Sanguisorba officinalis

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Great burnet
Sanguisorba officinalis.jpg
Scientific classification
Kingdom: Plantae
(unranked): Angiosperms
(unranked): Eudicots
(unranked): Rosids
Order: Rosales
Family: Rosaceae
Genus: Sanguisorba
Species: S. officinalis
Binomial name
Sanguisorba officinalis
L.

Sanguisorba officinalis (great burnet) is a plant in the family Rosaceae, subfamily Rosoideae. It is native throughout the cooler regions of the Northern Hemisphere in Europe, northern Asia, and northern North America.

It is a herbaceous perennial plant growing to 1 m tall, which occurs in grasslands, growing well on grassy banks. It flowers June or July.[1]

Sanguisorba officinalis is an important food plant for the European large blue butterflies Maculinea nausithous and M. teleius.[2]

Commercial Uses[edit]

The dry fruits of Sanguisorba. These contain the achenes which contain the seeds.

Use is made of its extensive root system for erosion control, as well as a bioremediator, used to reclaim derelict sites such as landfills.

Ethnomedical uses[edit]

It has been used in Traditional Chinese Medicine (TCM) where it is known by the name Di Yu. It is said to cool the blood, stop bleeding, clear heat, and heal wounds. (Chinese Herbal Materia Medica by Dan Bensky)

Specifically, the root is used to stop bloody dysentery, nosebleeds, and is applied topically to treat burns and insect bites.[citation needed]

Biology[edit]

Polysaccharides extracted from Sanguisorba officinalis displayed antioxidant activities[3] .Ethanol extracts of Sanguisorba officinalis roots were shown to exert anti-inflammatory effects.[4] The root extract was also shown to have an anti FGF5 inhibitory effect which resulted in reduced hair loss.[5]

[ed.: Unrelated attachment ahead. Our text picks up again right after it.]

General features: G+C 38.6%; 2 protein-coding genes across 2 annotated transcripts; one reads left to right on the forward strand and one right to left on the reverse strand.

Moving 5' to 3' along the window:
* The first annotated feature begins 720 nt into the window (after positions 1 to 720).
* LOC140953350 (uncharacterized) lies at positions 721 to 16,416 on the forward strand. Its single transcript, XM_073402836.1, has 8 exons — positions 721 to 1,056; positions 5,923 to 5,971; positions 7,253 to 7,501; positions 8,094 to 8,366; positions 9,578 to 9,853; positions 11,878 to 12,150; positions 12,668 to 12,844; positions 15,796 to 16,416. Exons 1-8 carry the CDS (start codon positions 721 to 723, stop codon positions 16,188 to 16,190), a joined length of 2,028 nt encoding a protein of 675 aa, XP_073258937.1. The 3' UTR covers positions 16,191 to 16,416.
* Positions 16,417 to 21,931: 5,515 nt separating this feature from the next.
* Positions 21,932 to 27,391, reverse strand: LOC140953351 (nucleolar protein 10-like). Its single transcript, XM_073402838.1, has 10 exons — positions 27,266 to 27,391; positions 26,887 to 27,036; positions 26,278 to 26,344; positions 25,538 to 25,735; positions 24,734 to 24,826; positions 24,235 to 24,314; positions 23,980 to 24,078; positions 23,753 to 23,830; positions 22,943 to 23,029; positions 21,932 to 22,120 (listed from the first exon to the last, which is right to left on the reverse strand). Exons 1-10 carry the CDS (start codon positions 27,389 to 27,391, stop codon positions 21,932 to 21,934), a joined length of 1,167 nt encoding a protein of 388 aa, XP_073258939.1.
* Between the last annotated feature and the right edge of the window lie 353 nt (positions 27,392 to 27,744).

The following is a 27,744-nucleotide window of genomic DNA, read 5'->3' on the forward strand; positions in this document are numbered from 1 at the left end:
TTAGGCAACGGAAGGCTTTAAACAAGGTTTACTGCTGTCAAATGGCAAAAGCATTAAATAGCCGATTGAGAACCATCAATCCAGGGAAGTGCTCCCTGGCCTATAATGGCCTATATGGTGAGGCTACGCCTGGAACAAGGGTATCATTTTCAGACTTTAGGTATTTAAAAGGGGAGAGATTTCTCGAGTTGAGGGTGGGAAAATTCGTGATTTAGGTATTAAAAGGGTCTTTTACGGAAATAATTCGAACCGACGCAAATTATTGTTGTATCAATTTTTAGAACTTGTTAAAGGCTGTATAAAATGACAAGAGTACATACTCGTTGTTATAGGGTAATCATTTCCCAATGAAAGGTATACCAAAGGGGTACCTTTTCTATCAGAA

Chemistry[edit]

Sanguiin H-6 is a dimeric ellagitannin that can be found in S. officinalis.[6]

Ziyuglycoside II is a triterpenoid saponin that can be found in S. officinalis.[7]

References[edit]

  1. ^ Plants for a Future: Sanguisorba officinalis
  2. ^ World Conservation Monitoring Centre 1996. Maculinea nausithous. 2006 IUCN Red List of Threatened Species. Downloaded on 6 October 2010
  3. ^ Zhang L, Koyyalamudi SR, Jeong SC, Reddy N, Smith PT, Ananthan R, Longvah (2012) T.Antioxidant and immunomodulatory activities of polysaccharides from the roots of Sanguisorba officinalis. Int J Biol Macromol. 51(5):1057-62. doi: 10.1016/j.ijbiomac.2012.08.019.
  4. ^ Yang JH, Hwang YH, Gu MJ, Cho WK, Ma JY.(2015). Ethanol extracts of Sanguisorba officinalis L. suppress TNF-α/IFN-γ-induced pro-inflammatory chemokine production in HaCaT cells. Phytomedicine. 15;22(14):1262-8. doi: 10.1016/j.phymed.2015.09.006.
  5. ^ Maeda T.; Yamamoto T.; et al. (2007). "Sanguisorba Officinalis Root Extract Has FGF-5 Inhibitory Activity and Reduces Hair Loss by Causing Prolongation of the Anagen Period". Nishinihon Journal of Dermatology 69 (1): 81–86. doi:10.2336/nishinihonhifu.69.81
  6. ^ Inhibition of DNA Topoisomerases by Sanguiin H-6, a Cytotoxic Dimeric Ellagitannin from Sanguisorba officinalis. K. F. Bastow, I. D. Bori, Y. Fukushima, Y. Kashiwada, T. Tanaka, G. Nonaka, I. Nishioka and K.-H. Lee, Planta Med, 1993, 59(3), pages 240-245, doi:10.1055/s-2006-959659
  7. ^ Zhu, Xue, Ke Wang, Kai Zhang, Ling Zhu, Fanfan Zhou (May 2014). "Ziyuglycoside II induces cell cycle arrest and apoptosis through activation of ROS/JNK pathway in human breast cancer cells". Toxicology Letters. 227 (1): 65–73. doi:10.1016/j.toxlet.2014.03.015.